WASHINGTON – Lawyers for a witness cited for contempt in the Russia investigation asked a federal appeals court to upend the probe on Thursday, arguing that Robert Mueller should never have been appointed to run it.
Lawyers for witness Andrew Miller, an associate of Roger Stone, argued that federal law doesn’t permit the Justice Department to hand broad law enforcement power to an outside lawyer, and that officials within the department hadn’t supervised him closely enough.
Mueller’s office argued that federal law – and federal courts – have long approved of that practice.
Four lower-court judges already have rejected five similar challenges to Mueller’s authority. But Thursday’s argument was the first time it had been presented to a federal court of appeals.
The three judges on the panel of the U.S. Court of Appeals for the D.C. Circuit gave no indication that they had been persuaded. No deadline was set for a decision.
Judge Karen Henderson told lawyers to argue the case as if the firing of Attorney General Jeff Sessions hadn’t occurred Wednesday, and that more written arguments may be required.
“We will most likely be asking for supplemental briefing,” Henderson said.
Sessions had recused himself from the Russia investigation after working on Trump’s campaign. Deputy Attorney General Rod Rosenstein appointed Mueller in place of Sessions, after Trump fired FBI Director James Comey in May 2017 for investigating Russian interference in the 2016 election.
Trump has criticized Mueller’s investigation repeatedly as a “witch hunt." The case was argued literally the day after Trump replaced Sessions with Acting Attorney General Matthew Whitaker, who has said Mueller should limit his investigation.
The panel heard more than an hour of arguments involving a contempt citation issued in August for Miller, who refused to testify before a grand jury. Miller served briefly as an assistant to Stone, a longtime associate of Trump, reportedly handling media interviews during the 2016 campaign.
Miller’s lawyer, Paul Douglas Kamenar, argued that prosecutors have some of the most powerful jobs in government because of their authority to indict and imprison. The power shouldn’t be granted to a special counsel, a post created in regulation rather by Congress in statute, he said.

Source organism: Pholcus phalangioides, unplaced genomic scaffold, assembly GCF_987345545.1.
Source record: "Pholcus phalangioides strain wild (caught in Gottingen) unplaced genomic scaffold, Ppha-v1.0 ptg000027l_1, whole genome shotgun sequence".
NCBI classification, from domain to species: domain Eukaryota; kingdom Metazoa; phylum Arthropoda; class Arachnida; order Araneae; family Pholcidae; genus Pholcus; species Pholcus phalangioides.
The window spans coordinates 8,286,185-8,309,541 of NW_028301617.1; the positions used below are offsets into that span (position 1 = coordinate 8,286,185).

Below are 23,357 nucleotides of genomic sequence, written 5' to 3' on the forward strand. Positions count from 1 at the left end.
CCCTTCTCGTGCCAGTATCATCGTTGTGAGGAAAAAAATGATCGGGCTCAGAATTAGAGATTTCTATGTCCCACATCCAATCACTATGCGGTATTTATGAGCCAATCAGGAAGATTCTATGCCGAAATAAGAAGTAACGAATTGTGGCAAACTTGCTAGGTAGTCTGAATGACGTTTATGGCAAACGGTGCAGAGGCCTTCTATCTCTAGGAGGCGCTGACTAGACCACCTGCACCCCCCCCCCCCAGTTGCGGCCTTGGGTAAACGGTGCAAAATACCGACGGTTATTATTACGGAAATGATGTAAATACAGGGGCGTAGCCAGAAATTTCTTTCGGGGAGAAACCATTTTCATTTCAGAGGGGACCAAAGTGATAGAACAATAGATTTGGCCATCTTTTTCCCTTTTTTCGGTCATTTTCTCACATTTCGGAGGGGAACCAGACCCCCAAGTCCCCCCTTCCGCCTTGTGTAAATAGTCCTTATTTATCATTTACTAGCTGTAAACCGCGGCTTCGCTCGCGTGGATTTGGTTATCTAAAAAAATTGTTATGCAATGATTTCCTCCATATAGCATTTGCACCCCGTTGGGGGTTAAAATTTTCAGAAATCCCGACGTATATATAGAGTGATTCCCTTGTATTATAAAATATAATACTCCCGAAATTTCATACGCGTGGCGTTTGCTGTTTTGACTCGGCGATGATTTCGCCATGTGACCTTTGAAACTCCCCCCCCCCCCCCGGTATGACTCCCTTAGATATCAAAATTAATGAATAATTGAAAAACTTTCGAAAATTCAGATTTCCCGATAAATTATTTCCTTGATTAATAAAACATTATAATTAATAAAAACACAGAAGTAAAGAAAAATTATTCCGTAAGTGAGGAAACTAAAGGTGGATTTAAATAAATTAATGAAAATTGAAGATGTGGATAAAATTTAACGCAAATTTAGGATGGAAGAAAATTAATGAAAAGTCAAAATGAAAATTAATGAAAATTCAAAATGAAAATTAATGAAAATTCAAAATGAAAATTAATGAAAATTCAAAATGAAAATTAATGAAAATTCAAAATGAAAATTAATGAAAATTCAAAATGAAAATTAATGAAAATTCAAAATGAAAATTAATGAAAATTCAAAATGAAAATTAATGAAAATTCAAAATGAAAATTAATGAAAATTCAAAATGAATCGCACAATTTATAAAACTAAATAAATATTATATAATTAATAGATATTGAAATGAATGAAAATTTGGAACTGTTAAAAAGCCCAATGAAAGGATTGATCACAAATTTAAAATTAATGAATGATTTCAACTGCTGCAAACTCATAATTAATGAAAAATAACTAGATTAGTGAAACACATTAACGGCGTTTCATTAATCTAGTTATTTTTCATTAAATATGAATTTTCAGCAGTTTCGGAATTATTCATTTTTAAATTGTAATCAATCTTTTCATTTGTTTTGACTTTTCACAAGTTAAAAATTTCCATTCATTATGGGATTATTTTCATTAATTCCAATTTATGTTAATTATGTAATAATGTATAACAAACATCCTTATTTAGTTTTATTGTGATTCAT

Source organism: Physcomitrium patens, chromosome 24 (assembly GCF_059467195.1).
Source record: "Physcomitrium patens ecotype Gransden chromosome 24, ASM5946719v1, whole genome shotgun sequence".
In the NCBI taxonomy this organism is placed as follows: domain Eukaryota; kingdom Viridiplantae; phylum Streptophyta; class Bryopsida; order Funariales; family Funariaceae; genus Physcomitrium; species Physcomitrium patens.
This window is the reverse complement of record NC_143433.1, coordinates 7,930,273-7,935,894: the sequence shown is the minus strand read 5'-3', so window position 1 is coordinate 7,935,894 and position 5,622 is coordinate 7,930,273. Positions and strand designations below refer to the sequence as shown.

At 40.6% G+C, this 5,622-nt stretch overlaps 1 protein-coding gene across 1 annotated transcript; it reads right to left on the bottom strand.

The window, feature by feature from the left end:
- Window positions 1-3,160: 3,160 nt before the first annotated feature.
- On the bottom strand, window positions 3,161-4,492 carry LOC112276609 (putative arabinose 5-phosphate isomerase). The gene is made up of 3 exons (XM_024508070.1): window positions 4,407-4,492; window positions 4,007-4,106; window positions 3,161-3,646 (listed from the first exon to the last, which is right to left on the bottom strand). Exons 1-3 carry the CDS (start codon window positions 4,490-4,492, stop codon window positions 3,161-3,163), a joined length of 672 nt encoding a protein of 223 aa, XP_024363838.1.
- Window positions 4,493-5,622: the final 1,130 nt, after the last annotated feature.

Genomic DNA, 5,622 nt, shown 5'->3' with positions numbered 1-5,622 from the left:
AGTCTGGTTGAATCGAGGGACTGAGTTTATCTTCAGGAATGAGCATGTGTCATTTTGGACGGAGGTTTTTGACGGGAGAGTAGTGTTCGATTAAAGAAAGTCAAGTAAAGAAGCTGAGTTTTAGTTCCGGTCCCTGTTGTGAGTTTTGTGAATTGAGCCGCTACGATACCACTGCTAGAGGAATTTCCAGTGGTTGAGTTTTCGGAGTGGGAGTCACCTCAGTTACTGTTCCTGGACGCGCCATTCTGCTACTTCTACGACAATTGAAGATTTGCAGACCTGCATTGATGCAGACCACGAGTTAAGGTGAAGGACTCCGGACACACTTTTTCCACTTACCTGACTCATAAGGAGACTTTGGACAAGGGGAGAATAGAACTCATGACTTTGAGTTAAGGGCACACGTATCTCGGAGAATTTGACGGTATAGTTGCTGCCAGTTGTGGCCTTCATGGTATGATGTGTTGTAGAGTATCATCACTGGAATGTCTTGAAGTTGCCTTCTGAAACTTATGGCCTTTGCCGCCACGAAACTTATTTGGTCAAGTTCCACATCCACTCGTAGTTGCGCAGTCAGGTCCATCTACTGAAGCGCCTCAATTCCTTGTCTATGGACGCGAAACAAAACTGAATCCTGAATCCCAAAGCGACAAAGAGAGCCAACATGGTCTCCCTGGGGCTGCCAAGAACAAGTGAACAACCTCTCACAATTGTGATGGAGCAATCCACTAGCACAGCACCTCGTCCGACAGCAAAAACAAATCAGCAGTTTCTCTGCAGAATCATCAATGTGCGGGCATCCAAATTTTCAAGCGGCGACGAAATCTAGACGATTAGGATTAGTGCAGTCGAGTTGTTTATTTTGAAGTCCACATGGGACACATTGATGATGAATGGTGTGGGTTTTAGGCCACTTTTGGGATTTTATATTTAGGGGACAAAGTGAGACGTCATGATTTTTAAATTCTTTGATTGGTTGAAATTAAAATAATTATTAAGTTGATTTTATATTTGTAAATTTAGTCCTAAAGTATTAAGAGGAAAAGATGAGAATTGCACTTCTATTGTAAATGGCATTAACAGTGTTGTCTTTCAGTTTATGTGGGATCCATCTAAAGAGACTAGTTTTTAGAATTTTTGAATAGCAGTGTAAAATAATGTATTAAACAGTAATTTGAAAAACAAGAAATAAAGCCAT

To hold such power, the post should be appointed by the attorney general rather than the deputy attorney general acting in his place, Kamenar said. And to exercise that power, Rosenstein should have more direct supervision over Mueller than receiving occasional reports, he said.
“There’s no real supervision going on,” Kamenar said. “That’s what this case is about: political accountability.”
James Martin, a lawyer for a Russian company charged with helping to orchestrate a social media campaign targeting the 2016 election, Concord Management and Consulting LLC, urged the court to rule that Congress had never authorized the hiring of special counsels, and that without its permission, any appointment would be invalid.
“There is no statutory authority for this appointment,” he said.
But Michael Dreeben, a deputy solicitor who is working on Mueller’s staff, cited laws dating to 1870 allowing for the department to hire special prosecutors that were updated and modified repeatedly. Court decisions repeatedly upheld the post in previous scandals such as Watergate in the 1970s, he said.
The special counsel post was created by regulation to distinguish it from the more free-wheeling independent counsel that was legislated to operate outside the department, he said. Special counsels report to whoever is acting as attorney general for a case, and they can consult with department lawyers, he said.
Dreeben said Mueller couldn’t act “in a free-floating environment.”
“The regulation brought everything in-house and was designed to strike a balance” between independence and oversight, Dreeben said. “It doesn’t exist on an island.”
Henderson didn’t ask questions during the hearing scheduled for a half-hour that ran longer than an hour.
Judge Sri Srinivasan focused his questions to Kamenar on whether changing the order that appointed Mueller to allow him to be fired more easily would remedy Miller’s concerns.
Kamenar argued that only the attorney general could appoint Mueller, not Rosenstein. Previous court decisions mean that Rosenstein “can handle the investigation part, but not the appointment part,” he said.
Srinivasan also asked Martin whether other posts in the department that aren’t specifically spelled out in statute, such as deputy solicitor general, a post he held before taking the bench, are also unauthorized.
Martin said other statutes allow for appointments such as deputy solicitors general. “That’s what was missing in this case,” he said.
Judge Judith Rogers questioned the lack of evidence submitted about how much oversight Rosenstein is providing.
She also questioned Miller’s lawyers about how the department could fill numerous posts that aren’t designated in statute.
No deadline was set for the panel to make a decision.